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Commemorating the ‘heaven and hell’ of the Pacific War
May 2014
Veterans in Tarawa - recent visitors to the Kapiti Coast.

Heaven and Hell is the theme of this years' Memorial Day (the U.S.equivalent of Anzac Day) to be commemorated at the U.S.Marines Memorial in Queen Elizabeth Park on Monday May 26 from 10am sharp to 11am.
U.S.Marine Veteran Dean Ladd, who visited Kapiti recently with six 'marine brothers' aged 89-93, sets the tone in his book: Faithful Warriors:
"No more mosquitoes or malaria, but instead plenty of fresh, cool water to drink, clean living conditions and excellent food. It would be like heaven," he says.
"It was like going home again. The people were friendly and spoke our language with such a delightful accent. The typical invitation was, "Would you like to spend a few days with the family on the farm?"
The "hell" that was to follow, was the Battle of Tarawa, which many of the 23,000 U.S.Armed forces stationed in camps in Paekakariki and Porirua fought in between November 20-23 1943. The battle resulted in 1696 American and 4690 Japanese casualties and is regarded as one of the bloodiest battles in the Pacific War.
Trust Chair Jenny Rowan says the recent visit of the six veterans is a timely reminder of the enduring friendships between Kiwi and American families over 72 years.
"Five young people who will perform in this years' Paekakariki School kapahaka group are the moko (grandchildren) of "Auntie" Jean Andrews who provided significant support for the Marines stationed here. We will also have a young American student in the group and, it's not coincidental that the school is situated on Tarawa Street in Paekakariki.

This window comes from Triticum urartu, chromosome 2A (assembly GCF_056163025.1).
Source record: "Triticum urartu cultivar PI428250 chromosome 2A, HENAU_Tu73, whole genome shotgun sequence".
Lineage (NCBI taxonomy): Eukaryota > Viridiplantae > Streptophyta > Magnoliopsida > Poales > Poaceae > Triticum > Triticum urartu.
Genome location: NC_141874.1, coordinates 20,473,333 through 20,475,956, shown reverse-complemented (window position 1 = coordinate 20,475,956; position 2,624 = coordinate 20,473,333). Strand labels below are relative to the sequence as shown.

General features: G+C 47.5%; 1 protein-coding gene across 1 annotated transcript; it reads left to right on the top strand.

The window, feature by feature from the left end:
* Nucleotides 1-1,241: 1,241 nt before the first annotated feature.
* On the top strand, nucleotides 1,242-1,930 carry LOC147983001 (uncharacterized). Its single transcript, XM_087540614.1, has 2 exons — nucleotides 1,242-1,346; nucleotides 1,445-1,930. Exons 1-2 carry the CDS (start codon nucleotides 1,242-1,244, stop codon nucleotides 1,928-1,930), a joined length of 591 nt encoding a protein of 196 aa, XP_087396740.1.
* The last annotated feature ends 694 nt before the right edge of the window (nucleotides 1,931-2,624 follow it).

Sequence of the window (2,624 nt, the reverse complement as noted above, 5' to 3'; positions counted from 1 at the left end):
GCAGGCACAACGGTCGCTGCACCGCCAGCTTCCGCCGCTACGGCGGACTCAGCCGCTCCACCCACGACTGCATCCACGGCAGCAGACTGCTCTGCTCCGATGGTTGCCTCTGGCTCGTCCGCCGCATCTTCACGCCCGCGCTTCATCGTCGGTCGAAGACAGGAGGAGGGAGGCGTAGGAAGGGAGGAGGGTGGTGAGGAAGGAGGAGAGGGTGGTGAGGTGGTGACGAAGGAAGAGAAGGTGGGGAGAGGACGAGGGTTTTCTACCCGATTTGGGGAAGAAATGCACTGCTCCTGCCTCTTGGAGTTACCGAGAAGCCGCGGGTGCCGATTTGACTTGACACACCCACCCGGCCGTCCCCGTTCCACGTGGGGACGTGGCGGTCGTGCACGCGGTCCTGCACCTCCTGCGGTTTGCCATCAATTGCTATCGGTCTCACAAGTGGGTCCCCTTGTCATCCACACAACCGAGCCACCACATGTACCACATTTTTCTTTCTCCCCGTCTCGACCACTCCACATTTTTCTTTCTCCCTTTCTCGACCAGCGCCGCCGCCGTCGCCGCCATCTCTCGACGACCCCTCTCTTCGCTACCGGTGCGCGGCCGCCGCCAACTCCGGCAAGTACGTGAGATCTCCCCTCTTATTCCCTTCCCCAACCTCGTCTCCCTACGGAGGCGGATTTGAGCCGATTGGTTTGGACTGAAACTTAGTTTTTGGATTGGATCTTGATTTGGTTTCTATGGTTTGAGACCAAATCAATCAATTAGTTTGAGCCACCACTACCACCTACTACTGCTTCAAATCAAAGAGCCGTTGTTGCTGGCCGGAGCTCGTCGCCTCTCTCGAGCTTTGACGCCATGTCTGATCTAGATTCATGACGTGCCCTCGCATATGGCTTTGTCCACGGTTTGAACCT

"This is also a reminder of the heavy toll the battle took on American and Japanese families and those close to them both in New Zealand and around the world."
"We have all been intensely moved by the epic journey (half way around the world) these veterans have taken to recover the bodies of 25 of their brothers from Betio on Tarawa Atoll. However, 71 years later there are still almost 500 men 'missing in action' and yet to be repatriated."
"It's now our job to pick up the baton, make sure these men are not forgotten," she says.
The service will run be attended by Marines from the U.S.Embassy and a group who have recently been on detachment working with the New Zealand Defence forces at Waiouru.
A second Memorial service will also be held at Old St Pauls Cathedral in Mulgrave Street – starting at 12.30pm.
For more information contact: Chris Barber 021 2221 038 www.marinenz.com

A 2013 New York Times report claims 471 Tarawa Marines are buried by name in American cemeteries, 104 are buried in unknown graves at the National Memorial Cemetery in Hawaii and up to 520 are still on or near Tarawa.

 
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KC News: the Internet Newspaper for the Kapiti Coast